One of the issues that emerged at the recent Australian Institute of Architects Conference in Adelaide was that, as architects, we aren’t that good at describing the work that we do and the value of our particular skill set.
Design can be particularly hard to pin down – the design process varies a lot from person to person, and the results of that process are hard to evaluate with quantitative measures. It is a process that has many ‘right’ answers to the same question (demonstrated by the entries to any design competition).
I would describe the architectural design process as the attempt to fulfil many layered criteria in the one physical arrangement of space. Popular culture portrays this as an intuitive process, with the solution arriving fully formed in a flash of inspiration, but mostly, I think it happens through time and persistence, starting with the identification of the limits and diverging choices offered by the design problem.
The first layer of spatial criteria that need to be satisfied comes from the client’s brief. For the most part, this consists of a schedule of spaces including their areas and a brief description how and who will use these spaces.
A secondary layer of spatial criteria come from the characteristics of the site. This includes factors that are very concrete (such as dimensions, levels, total area, location of other buildings, weather conditions, road access, and applicable council regulations), as well as those that are less tangible (such as the site’s history, the character of surrounding buildings and uses, views, colour/texture), and things that are speculative (what may happen in and around the site in the future).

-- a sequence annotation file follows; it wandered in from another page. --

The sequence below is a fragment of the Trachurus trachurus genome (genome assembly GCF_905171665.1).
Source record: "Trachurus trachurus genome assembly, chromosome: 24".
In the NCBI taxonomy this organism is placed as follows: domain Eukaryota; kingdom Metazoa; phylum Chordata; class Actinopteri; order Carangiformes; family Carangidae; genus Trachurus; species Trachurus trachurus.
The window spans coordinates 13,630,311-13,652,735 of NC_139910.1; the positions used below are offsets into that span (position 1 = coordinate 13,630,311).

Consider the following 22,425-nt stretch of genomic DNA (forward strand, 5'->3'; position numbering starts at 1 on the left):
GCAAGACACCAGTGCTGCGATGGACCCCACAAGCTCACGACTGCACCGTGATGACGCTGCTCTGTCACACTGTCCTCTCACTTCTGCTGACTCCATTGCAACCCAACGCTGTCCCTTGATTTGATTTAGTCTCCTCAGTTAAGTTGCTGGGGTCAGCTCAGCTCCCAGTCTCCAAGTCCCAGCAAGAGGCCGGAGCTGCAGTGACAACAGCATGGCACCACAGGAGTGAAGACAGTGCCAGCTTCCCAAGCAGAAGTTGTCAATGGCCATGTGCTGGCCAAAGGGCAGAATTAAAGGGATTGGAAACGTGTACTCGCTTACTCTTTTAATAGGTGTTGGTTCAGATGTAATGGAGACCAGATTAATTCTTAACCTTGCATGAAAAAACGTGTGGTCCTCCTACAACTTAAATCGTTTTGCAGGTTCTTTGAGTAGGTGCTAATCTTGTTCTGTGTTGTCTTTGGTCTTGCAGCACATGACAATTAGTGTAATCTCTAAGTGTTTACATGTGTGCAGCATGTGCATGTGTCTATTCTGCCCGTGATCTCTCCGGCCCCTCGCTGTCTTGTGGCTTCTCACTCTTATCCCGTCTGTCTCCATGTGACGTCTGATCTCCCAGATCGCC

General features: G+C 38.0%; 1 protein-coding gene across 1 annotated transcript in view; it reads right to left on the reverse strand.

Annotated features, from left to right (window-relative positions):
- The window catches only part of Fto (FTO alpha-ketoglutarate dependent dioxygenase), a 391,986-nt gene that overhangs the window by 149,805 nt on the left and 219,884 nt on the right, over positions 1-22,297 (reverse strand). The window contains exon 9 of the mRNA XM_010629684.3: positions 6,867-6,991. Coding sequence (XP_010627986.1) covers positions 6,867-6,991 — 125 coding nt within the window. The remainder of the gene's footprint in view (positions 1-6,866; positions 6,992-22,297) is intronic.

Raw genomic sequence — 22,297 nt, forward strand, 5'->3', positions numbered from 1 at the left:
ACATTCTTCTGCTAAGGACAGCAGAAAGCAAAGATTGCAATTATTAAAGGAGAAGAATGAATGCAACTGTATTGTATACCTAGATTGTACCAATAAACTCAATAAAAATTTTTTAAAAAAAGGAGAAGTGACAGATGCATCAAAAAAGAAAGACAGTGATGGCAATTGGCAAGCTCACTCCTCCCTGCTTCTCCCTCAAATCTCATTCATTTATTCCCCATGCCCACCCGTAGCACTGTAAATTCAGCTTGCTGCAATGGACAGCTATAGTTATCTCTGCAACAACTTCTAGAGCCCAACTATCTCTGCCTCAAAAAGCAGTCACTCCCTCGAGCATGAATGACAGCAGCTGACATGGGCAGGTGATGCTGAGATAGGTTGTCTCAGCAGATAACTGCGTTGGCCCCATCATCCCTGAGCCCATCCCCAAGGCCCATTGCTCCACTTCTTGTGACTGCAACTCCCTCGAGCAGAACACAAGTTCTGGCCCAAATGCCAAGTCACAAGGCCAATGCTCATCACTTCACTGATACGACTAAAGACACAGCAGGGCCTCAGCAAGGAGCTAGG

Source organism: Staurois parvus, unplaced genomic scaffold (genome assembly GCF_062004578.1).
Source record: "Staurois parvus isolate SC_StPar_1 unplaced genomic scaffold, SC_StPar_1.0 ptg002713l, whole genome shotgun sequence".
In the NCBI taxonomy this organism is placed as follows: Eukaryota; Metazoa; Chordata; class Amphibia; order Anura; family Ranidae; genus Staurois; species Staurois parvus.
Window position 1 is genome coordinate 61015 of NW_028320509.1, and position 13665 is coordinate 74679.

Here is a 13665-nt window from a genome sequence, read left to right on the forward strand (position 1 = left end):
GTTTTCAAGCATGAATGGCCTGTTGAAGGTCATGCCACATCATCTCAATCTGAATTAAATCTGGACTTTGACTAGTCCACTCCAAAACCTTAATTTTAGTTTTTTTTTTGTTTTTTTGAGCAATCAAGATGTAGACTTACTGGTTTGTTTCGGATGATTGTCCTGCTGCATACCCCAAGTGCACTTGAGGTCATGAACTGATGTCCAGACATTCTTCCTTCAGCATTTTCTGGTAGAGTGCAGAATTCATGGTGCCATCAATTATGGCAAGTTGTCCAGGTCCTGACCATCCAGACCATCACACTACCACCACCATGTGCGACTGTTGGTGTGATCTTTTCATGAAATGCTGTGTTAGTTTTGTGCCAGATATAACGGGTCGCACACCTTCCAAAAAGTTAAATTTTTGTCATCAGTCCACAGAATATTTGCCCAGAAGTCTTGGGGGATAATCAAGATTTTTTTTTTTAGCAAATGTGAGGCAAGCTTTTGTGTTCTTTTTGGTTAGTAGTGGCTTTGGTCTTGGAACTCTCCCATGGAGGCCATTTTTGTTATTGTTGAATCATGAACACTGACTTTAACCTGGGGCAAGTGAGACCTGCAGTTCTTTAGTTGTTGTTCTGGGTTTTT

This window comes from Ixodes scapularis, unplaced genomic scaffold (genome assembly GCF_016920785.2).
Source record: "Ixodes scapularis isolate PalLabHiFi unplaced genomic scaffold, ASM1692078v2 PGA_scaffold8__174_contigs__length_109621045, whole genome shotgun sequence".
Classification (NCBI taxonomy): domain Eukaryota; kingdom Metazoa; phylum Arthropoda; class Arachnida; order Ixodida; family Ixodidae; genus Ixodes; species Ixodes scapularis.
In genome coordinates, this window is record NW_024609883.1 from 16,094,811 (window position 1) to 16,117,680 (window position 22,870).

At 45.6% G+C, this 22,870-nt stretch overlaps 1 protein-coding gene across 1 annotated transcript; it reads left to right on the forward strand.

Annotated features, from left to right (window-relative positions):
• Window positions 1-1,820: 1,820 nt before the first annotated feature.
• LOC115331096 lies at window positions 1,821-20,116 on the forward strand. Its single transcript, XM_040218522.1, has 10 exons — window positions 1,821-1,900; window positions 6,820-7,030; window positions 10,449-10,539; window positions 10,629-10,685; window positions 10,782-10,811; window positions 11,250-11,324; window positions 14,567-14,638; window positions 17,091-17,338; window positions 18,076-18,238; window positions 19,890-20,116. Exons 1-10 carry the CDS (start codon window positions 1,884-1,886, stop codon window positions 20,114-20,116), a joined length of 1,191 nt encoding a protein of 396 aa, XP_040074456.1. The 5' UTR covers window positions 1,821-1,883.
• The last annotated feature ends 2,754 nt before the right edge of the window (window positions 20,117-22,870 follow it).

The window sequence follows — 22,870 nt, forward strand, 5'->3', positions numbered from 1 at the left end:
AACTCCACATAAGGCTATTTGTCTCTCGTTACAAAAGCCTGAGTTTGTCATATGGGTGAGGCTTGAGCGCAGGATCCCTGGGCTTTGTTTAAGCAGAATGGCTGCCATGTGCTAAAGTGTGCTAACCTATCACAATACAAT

The Australian Standards and National Construction Code add a third layer of requirements that must be met.
Finally, we add to this a long list of unwritten criteria– these are often things that the architect knows are important but may not be a formal part of the brief. This includes an expansion of the brief to describe more detailed functional information and qualitative spatial characteristics, establishing what volume, views, light conditions, acoustic qualities, privacy, security, atmosphere and so on might suit the spaces. We need to imagine who will be using the space, what they will be doing, how these people want or need to relate to one another, and how they might feel about what they are doing.
To try and synthesise this daunting list of sometimes competing criteria we start out by doing lots and lots of sketching, testing divergent spatial options, evaluating, discarding, and refining until something seems to be working. We hold a mental picture of the changing 3D form, switching between viewing this in ‘flat’ planes (floor plans or sections for example) back to 3D again through imagining, drawing and modelling to help us test, refine and represent the design.
It is like a highly complex three dimensional puzzle that has a list of ‘must have’ rules as well as a long list of ‘nice to have’ bonus points, with it sometimes being up to the designer to decide which things are the ‘must haves’. It’s exciting and challenging work that needs time, effort and expert training.